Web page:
Twenty-eight. That is the number of medals won by Michael Phelps, putting him in the category of “Most Decorated Olympian of All Time.” Truly inspiring not only for Americans who take pride in winning, but also for the next generation of competitive swimmers. Exhibit A: the much-circulated photo of Phelps and Katie Ledecky taken in 2006. She would go on to win her own boatload of medals at the Rio Olympics alongside Michael. The young swimmers diving into the pool today might not have the opportunity to swim alongside Phelps on an Olympic Team, but that won’t diminish their hopes for the gold.
As parents, there are a lot of things you can do in support of your young swimmer beyond just dropping them off at the pool. Here’s what to know before getting your kids into competitive swimming:
You’ll Need to Start With the Basics
As with any type of sport, it is essential that your kid start with the basics. Swimming lessons are a great way to introduce your young swimmer to the various strokes and styles. They’ll quickly discover the challenges associated with competitive swimming, including the importance of a proper turn. These swimming lessons will become the foundation for all that follows in their competitive swimming career.
You’ll Need to Plan for Swim Workouts
Getting serious about competitive swimming means getting serious about practicing. You should be prepared to create a dedicated swim workout schedule. That could mean anywhere from three to five sessions a week lasting 30 to 60 minutes apiece. Unless you have a pool in your backyard, this is going to mean a lot of shuttling, but probably no less than with other sports. The big difference is that swimming is a year-round activity. In other words, there won’t be any seasonal breaks.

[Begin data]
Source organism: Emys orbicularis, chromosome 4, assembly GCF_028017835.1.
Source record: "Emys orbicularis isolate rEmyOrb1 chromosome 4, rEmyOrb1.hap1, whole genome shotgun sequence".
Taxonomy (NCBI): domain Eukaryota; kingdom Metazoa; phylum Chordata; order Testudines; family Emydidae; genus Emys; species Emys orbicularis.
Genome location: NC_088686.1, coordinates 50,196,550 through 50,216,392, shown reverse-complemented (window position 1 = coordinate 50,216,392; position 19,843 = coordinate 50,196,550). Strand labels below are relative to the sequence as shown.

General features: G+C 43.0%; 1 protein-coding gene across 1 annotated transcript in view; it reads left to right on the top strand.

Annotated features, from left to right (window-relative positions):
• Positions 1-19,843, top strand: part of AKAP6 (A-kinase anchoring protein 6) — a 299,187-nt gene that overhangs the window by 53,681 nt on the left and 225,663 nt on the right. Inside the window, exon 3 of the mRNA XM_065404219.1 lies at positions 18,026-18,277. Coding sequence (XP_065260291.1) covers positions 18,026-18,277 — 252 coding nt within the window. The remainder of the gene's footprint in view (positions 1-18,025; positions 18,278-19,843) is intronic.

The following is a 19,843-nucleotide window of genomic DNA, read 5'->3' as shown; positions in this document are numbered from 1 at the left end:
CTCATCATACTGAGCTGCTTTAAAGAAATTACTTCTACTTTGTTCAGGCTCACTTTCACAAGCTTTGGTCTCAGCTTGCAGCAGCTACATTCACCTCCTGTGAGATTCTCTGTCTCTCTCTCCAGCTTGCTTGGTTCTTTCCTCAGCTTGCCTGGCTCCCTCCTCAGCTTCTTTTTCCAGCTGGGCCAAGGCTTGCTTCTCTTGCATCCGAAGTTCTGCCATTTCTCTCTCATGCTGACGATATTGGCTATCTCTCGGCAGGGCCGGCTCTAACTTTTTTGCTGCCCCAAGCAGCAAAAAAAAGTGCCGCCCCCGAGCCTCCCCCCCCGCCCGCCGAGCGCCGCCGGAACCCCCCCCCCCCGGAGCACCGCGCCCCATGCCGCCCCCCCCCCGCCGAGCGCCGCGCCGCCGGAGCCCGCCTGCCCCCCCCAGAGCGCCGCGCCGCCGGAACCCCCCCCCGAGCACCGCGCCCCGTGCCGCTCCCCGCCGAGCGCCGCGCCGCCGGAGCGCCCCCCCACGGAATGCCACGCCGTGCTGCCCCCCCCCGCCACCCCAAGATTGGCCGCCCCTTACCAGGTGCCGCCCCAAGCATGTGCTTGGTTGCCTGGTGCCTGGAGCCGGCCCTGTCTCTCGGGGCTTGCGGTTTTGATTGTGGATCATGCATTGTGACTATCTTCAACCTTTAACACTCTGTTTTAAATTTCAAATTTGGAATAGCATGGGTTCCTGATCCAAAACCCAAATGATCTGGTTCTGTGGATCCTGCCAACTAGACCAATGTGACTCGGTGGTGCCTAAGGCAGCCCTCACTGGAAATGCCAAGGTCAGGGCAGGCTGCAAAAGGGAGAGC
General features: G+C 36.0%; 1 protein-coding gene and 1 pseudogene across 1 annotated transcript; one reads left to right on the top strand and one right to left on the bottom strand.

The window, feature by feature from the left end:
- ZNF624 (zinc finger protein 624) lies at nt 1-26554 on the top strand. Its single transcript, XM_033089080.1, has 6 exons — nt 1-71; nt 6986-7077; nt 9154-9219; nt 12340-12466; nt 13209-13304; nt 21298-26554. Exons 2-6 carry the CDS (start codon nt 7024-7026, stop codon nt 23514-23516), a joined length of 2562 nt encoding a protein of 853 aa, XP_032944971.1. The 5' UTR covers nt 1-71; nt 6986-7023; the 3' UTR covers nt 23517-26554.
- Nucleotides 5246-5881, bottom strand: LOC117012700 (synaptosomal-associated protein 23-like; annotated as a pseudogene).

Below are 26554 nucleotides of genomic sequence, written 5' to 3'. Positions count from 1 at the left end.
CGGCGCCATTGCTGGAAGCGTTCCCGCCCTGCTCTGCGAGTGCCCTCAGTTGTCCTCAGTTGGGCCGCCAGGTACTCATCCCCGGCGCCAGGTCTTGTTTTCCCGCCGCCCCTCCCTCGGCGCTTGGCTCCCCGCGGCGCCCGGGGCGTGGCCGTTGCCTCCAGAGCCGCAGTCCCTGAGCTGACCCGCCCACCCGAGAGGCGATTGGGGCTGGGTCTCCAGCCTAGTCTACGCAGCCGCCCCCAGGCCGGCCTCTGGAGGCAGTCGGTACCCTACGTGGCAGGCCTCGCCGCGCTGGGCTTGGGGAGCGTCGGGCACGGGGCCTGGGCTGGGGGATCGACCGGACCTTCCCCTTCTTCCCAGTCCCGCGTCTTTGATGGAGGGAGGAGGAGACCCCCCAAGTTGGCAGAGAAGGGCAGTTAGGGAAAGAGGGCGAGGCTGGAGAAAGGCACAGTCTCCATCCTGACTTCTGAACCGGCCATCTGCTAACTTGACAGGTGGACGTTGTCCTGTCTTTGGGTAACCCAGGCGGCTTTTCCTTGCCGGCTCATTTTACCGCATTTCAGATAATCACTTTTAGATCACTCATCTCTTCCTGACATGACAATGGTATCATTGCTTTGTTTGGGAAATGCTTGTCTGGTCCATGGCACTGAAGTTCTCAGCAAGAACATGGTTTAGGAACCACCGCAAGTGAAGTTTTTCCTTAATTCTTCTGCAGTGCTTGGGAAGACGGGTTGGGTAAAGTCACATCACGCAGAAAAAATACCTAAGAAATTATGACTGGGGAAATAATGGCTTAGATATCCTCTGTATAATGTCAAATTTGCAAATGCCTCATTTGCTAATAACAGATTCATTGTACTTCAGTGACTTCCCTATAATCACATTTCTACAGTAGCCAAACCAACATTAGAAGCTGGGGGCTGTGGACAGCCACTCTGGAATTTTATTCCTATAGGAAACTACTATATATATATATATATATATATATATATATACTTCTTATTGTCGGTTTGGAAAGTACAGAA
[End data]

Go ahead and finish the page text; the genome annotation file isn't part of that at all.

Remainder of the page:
You’ll Need to Stock up on the Gear
Swimsuits? Check. Goggles? Check. Swim cap? Check. You’ll need all of those swimming gear items, but there are a few more pieces to pick up to support your young swimmer. Workout gear can include kick boards, pull buoys, flippers and hand paddles. The good news is, compared to other sports like hockey or football, the cost of swimming gear is relatively low.
You’ll Need to Research a Swim Team
Eventually, your kid swimmer will make the transition from swimming solo to swimming on a team. Before signing up on just any team, make sure you’re on the same page with regard to goals. Will the team’s workout schedule work with your schedule? Are the coaches also swim instructors? There will be many opportunities for competition. What are the various meets the team will participate in? You might find yourself going through a few teams before finding the right fit.
The most important thing to remember is that entering into the world of competitive swimming should be your kid’s dream, not yours. You should absolutely encourage them and cheer them on. However, if there comes a time when they want to take a break, then you need to let them. If nothing else, they will have learned how to swim, and that’s a good skill set to have.